Asia's most wanted
Top-quality homes with views are in big demand and there is no shortage of buyers, especially from China, the Middle East and Russia
Beachfront villas, harbour view apartments and resort-inspired city condominiums are among Asia's most sought-after properties. In some markets, these scarce dwellings have proved, in recent months, to be recession resilient despite the falls in the mass housing sector.
The elements that make these properties valuable vary according to the market.
'In Hong Kong, it boils down to low-density apartments and luxury houses that have views and proximity to water, access to good facilities and closeness to international schools,' says Jane Murray, international director and Asia-Pacific head of research at Jones Lang LaSalle.
Charlotte Filleul, general manager of resort property at CB Richard Ellis in Thailand, says in resort environments, the criteria translates into beachfront hideaways within an hour's drive of an international airport, and management of the property by a renowned hospitality group that offers six-star luxury resort services.
Much of the recent growth in Asia's luxury real-estate sector has been driven by the wealth of the newly rich emerging from China, India, the Middle East and Russia, who having traditionally invested in European and United States properties, and are now eyeing the faster-growing Asian property market.
Cash-rich house buyers have little interest in lending rates and prospective returns. Instead, they are focused on snapping up premium and unique properties for their luxury lifestyles.
A case in point is Beaufort on Nassim, a luxury freehold development in Singapore launched last year, where close to half of the units were purchased by buyers from the Middle East, Russia and India.
Vivian Sze Mo-lan, assistant general manager of HKR International, the property's developer, says: 'These buyers have no concern for mortgages and are under no pressure to sell to realise their returns in a market downturn. Some of our Russian buyers never even came to look at the property. They only called and asked for the development's largest and best unit and then later sent their lawyers to Singapore to look and sign the paperwork.'
So wealthy are such buyers that not even the promise of a hefty return on their real estate gems offers much of an incentive to sell.
This trend is prevalent across much of Asia's luxury housing markets, though it is most pronounced in cash-rich Phuket where beachfront plots are fast running out, and there is little sign of a slowdown. Ms Filleul says: 'People who bought residences eight years ago for US$1 million to US$3 million at The Amanpuri, one of the first hotel resorts to offer the sale of private residences, can name their price today but it is virtually impossible to buy one of these properties. None are now available for sale.
'This says a lot about the group of people who have bought such properties. They are buying for the luxury lifestyle and are not interested in the property's capital appreciation and investment gains,' she says.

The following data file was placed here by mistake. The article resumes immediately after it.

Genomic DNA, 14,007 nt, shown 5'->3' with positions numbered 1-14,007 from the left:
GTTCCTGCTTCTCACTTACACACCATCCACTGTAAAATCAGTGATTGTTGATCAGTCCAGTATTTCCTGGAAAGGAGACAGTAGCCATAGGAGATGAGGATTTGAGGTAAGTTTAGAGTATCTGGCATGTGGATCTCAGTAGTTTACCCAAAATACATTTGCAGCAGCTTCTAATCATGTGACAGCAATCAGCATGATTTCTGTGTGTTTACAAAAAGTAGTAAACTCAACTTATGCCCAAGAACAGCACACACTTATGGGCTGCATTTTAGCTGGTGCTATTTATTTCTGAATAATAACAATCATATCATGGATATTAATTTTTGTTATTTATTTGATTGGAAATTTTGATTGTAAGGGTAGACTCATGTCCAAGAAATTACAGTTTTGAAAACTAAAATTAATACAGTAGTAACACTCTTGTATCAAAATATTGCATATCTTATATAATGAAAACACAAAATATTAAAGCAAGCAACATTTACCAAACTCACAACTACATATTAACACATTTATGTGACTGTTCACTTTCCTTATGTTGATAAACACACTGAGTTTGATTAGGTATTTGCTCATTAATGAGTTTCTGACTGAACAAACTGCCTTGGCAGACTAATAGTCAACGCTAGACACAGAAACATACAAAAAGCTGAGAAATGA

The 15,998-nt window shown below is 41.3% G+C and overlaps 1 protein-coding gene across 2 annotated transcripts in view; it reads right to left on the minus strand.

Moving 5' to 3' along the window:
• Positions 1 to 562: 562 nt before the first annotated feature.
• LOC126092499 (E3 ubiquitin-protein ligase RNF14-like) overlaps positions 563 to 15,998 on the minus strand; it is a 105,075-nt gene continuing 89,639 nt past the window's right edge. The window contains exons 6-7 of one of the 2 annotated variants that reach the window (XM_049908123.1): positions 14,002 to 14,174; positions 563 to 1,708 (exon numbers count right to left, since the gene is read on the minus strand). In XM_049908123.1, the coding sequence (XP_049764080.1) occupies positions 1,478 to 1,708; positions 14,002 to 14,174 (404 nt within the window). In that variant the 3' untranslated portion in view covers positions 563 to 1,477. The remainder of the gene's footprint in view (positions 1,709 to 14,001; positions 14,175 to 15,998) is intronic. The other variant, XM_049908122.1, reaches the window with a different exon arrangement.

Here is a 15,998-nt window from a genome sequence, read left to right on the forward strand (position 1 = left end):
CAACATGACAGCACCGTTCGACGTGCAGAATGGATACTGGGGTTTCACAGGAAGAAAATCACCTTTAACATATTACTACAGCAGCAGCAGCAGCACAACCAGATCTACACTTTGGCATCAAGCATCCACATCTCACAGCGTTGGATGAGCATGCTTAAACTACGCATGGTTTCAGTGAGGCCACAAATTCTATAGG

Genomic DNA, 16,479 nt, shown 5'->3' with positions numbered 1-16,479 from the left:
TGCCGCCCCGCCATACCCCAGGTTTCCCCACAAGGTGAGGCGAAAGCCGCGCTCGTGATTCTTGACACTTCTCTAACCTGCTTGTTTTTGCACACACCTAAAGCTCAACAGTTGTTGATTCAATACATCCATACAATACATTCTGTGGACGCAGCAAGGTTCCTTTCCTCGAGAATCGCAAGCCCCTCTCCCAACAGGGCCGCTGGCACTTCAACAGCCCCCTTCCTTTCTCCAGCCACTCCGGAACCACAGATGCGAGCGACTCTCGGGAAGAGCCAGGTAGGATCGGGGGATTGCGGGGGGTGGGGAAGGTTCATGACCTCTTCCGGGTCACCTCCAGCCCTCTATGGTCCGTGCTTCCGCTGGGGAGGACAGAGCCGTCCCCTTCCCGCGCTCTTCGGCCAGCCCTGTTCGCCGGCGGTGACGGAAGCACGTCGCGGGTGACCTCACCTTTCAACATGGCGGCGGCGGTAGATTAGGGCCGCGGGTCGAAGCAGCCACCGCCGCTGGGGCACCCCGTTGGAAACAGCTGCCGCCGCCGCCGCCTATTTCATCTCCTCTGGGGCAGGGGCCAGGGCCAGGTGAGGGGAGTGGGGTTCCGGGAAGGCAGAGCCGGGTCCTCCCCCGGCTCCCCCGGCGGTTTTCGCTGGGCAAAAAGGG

Ms Murray says that in Hong Kong, where only 3 per cent of total housing stock is considered luxury, growth in the high-end sector recently began to slow.
The definition of luxury properties in Hong Kong are those with a minimum saleable area of 1,700 sqft, according to Jones Lang LaSalle. 'China has underpinned the Hong Kong market and made the city less exposed globally though the full cycle has yet to fully play out,' she says, adding that the luxury market so far does not look as if it has been affected, but the prices have stabilised.
The full picture has yet to be fully realised.
Industry sources are optimistic luxury prices will consolidate rather than dip alongside the mass market as the scarcity of supply will lend some support to maintaining the market's momentum.
A total of 474 luxury residential units in Hong Kong are scheduled to come online this year, according to estimates from Jones Lang LaSalle, of which only about 36 per cent are on Hong Kong Island.
Ricky Poon, executive director of residential sales at Colliers International, says last year luxurious homes costing more than HK$100 million, in particular houses on The Peak, attracted mainland and local buyers in equal measure.
'Record prices in the past six to 12 months are always set on The Peak, with the last highest transaction at HK$56,000 per sqft earlier this year,' says Mr Poon, who believes the unit price on The Peak can still reach HK$60,000 per sqft next year.
Homeowner holding power is stronger due to the strong rental market, which is up 10 per cent so far this year, so Mr Poon says the majority of wealthy homeowners will opt to lease, not sell.
Ms Murray says: 'For now, the Hong Kong market appears to be more recession-proof than Singapore, but we will see more of an impact if there is a shakeout of the financial services sector, particularly if investment banks put their expansion plans on hold and bankers start losing their jobs.' Chua Yang Liang, Jones Lang LaSalle's head of research in Singapore, says the resale capital values of luxury units in Singapore have fallen 4.5 per cent in the second quarter in line with the Lion City's overall economic outlook.
'Singapore's export driven market, dependence on the US and a luxury sector that is largely foreign, driven by Indonesian and Malaysian buyers, has meant that there has been greater exposure to the gloomy global economy,' Mr Chua says, adding that resale values in the luxury and mass markets are expected to continue softening for the rest of the year with recovery dependent on the US.